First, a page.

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PostPosted: Wed Mar 26, 2008 9:51 pm    Post subject: Reply with quote

*If* your major, overriding issue is pro-AGW / Kyoto, then I would agree either Democrat is a better choice. There is a slight chance that McCain will moderate his stance on that during the general election On the other hand, McCain has a history of acting aggressively against the wishes of conservatives and GOP brass - I'm not as certain as you are that he'll cease his support for AGW initiatives.

winchry wrote:
I mean likely after the election if McCain wins the election. Most canadidates running with the Republicans would be to the right of McCain, so congress after would likely be conservative. Yes, the democrats could still hold congress after a McCain victory but that is unlikely.


I'm still having problems following you on this matter. In Congress is once again controlled by the Republicans, Obama will have a *much* harder time passing legislation then McCain will.

As for the war? The surge is working, and even the MSM is grudgingly admitting that. While it was the brainchild of General Petraeus, it was nonetheless also a Bush policy. It is a policy the McCain agrees with and supports. Obama, as you said, favours instant withdrawal. McCain has continuously fought against the administration and GOP on issues like Guantanamo Bay and water-boarding. He was also against the disbanding and rejection of low-level Baathist army and police organizations, again in contradiction to Bush.

Bush and McCain were allied on the immigration issue, but their 'solution' aka Shamnesty, was defeated when the conservative base revolted against them. McCain has also fought against Bush and GOP on the election of judges and many spending bills.
JBG





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PostPosted: Sun Apr 13, 2008 10:11 pm    Post subject: Obama's "Beer and Popcorn" Moment Reply with quote

Barack Obama has had a "beer and popcorn" moment. In discussing his difficulties with working-class voters he stated, on Sunday, April 6: "It's not surprising then they get bitter, they cling to guns or religion or antipathy to people who aren't like them or anti-immigrant sentiment or anti-trade sentiment as a way to explain their frustrations." His "retraction" wasn't much better (link to article):

Associated Press wrote:
The campaign has been quick to react, hoping to defuse any damage caused with working class voters that Obama needs to win over in upcoming primaries in Pennsylvania and Indiana.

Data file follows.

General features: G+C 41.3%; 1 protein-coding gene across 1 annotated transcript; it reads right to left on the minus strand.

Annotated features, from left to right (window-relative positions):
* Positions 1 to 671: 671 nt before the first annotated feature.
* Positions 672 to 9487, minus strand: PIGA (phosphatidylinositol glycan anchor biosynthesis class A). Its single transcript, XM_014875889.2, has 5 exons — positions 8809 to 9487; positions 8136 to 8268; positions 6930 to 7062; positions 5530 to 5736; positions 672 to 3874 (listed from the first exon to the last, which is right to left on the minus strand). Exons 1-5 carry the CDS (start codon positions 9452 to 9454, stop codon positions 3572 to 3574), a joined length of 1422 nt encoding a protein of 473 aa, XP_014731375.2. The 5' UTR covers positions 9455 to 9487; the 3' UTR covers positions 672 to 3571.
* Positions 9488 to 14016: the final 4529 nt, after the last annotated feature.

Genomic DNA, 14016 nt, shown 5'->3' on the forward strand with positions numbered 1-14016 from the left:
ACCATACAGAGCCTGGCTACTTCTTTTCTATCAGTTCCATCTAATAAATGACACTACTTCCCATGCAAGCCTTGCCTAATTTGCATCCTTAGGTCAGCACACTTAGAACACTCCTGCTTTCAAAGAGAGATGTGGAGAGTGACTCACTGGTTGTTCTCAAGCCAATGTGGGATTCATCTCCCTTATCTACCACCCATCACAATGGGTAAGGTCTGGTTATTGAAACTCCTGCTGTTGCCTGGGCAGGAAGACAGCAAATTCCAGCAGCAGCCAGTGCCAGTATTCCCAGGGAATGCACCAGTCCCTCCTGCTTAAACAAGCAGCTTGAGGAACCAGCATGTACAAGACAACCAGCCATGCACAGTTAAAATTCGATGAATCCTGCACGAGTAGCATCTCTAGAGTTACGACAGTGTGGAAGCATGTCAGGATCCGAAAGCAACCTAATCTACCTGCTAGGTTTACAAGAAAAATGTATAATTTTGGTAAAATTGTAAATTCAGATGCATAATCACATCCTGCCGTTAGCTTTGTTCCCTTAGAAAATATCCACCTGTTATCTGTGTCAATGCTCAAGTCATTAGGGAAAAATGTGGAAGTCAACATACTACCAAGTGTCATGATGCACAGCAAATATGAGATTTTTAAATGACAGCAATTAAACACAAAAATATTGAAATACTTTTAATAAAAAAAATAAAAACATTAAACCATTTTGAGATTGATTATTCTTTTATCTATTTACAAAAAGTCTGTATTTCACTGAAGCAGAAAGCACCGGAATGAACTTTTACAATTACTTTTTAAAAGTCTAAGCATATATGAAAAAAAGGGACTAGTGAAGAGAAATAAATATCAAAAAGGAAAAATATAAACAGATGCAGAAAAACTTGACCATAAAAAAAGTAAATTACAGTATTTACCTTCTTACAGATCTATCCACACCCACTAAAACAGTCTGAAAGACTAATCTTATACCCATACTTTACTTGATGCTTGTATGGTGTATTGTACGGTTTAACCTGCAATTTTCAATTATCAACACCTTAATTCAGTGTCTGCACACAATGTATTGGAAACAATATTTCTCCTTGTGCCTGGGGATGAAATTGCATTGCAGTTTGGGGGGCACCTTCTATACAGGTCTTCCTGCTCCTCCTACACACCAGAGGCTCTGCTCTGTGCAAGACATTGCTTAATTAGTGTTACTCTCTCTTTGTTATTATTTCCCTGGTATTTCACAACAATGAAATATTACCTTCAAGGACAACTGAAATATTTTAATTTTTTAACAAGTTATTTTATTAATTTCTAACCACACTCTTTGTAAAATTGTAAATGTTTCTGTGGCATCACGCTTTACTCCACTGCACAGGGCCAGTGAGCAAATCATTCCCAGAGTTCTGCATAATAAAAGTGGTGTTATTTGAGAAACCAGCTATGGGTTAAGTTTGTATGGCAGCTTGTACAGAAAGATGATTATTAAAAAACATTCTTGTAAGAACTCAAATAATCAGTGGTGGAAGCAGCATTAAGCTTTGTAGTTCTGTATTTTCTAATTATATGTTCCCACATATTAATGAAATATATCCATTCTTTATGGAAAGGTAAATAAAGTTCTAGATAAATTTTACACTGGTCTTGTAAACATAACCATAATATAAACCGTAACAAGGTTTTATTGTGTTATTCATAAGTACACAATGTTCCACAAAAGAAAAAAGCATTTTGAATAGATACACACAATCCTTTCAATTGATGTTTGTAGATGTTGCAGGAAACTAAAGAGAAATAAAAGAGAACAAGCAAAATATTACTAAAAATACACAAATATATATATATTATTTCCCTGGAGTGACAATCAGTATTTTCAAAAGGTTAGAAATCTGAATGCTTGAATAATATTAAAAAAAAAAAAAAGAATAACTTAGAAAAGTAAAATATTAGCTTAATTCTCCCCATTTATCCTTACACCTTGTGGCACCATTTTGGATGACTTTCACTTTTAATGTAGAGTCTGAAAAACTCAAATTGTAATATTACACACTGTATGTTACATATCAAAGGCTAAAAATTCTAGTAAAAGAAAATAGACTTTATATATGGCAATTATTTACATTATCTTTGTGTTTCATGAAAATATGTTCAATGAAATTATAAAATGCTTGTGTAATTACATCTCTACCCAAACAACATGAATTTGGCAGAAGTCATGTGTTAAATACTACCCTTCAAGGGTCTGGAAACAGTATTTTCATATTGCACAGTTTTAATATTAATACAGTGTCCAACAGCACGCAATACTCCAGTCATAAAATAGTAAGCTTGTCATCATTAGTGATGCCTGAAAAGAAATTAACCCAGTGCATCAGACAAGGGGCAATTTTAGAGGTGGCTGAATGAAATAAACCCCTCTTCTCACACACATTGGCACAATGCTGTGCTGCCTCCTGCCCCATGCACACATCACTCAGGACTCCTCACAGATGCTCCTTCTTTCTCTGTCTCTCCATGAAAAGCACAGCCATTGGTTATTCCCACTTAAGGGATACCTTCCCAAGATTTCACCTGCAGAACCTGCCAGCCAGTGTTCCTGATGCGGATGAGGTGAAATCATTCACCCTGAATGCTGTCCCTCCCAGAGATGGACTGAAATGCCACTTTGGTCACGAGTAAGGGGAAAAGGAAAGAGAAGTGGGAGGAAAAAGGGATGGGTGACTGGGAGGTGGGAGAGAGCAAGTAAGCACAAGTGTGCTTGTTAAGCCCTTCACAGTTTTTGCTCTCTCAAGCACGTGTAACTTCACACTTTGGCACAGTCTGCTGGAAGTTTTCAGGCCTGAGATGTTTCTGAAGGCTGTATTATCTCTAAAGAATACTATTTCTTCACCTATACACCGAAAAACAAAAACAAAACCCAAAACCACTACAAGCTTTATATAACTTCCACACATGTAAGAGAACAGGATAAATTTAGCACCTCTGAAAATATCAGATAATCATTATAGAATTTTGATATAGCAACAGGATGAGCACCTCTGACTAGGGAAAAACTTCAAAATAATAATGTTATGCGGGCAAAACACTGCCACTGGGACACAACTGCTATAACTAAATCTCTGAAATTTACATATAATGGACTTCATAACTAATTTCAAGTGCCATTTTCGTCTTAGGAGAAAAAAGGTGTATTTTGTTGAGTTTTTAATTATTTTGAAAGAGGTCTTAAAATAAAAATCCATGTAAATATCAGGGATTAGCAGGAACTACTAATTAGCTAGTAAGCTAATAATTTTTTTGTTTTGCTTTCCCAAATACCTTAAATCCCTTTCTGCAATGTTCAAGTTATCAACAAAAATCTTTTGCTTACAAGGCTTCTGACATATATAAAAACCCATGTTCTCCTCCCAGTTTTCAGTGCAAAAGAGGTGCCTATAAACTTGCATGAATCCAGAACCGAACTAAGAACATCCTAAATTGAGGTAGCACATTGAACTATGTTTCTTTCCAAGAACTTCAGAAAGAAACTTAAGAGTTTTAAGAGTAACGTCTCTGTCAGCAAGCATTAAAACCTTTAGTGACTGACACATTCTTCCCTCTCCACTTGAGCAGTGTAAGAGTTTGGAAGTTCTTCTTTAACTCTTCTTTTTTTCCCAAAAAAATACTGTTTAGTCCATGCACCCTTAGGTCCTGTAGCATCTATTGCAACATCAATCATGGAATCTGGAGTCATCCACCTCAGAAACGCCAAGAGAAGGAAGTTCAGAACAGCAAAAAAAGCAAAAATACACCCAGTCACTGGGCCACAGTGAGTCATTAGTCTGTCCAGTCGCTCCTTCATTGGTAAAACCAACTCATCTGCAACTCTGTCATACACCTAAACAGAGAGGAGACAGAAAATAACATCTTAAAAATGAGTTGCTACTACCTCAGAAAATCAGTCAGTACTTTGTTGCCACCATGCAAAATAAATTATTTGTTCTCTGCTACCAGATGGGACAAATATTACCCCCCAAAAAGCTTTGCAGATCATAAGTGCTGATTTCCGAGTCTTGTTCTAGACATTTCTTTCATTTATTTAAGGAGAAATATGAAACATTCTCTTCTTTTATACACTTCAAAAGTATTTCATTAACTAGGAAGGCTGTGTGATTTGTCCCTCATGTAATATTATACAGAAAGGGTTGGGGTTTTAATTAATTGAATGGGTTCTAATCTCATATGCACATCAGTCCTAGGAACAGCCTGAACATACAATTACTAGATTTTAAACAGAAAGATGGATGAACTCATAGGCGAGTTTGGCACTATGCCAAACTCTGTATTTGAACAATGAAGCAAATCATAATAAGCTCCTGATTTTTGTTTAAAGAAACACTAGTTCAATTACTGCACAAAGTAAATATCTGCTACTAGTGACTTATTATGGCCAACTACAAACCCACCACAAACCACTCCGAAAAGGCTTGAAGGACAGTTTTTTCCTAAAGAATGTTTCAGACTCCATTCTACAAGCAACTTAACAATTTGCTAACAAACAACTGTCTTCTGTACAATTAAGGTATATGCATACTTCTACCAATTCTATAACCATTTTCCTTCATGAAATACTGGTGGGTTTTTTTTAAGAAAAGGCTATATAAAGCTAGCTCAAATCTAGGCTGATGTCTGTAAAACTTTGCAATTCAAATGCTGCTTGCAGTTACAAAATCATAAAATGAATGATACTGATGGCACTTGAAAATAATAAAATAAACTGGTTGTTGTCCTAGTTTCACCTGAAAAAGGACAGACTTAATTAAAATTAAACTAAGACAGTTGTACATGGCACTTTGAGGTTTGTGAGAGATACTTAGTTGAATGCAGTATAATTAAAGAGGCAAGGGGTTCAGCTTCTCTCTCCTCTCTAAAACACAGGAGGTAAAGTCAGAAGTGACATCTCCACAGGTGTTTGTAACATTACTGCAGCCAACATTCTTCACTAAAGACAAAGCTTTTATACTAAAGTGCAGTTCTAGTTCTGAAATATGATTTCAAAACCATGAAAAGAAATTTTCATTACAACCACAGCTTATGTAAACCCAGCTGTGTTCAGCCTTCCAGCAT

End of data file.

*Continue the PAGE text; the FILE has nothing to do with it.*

"Lately there has been a little typical sort of political flare up because I said something that everybody knows is true, which is that there are a whole bunch of folks in small towns in Pennsylvania, in towns right here in Indiana, in my hometown in Illinois who are bitter," Obama said Saturday morning at Ball State University. "They are angry. They feel like they have been left behind. They feel like nobody is paying attention to what they're going through."

"So I said, well you know, when you're bitter you turn to what you can count on. So people, they vote about guns, or they take comfort from their faith and their family and their community. And they get mad about illegal immigrants who are coming over to this country or they get frustrated about you know how things are changing."

After acknowledging that his previous remarks could have been better phrased, he added:

"The truth is that these traditions that are passed on from generation to generation those are important. That's what sustains us. But what is absolutely true is that people don't feel like they are being listened to.

"And so they pray and they count on each other and they count on their families. You know this in your own lives, and what we need is a government that is actually paying attention. Government that is fighting for working people day in and day out making sure that we are trying to allow them to live out the American dream."


This just shows a certain focus on "elites". The ordinary voters are ignored, at the peril of these politicians, whether PMPM or Obama.
donmuntean





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PostPosted: Mon Apr 14, 2008 1:27 am    Post subject: Reply with quote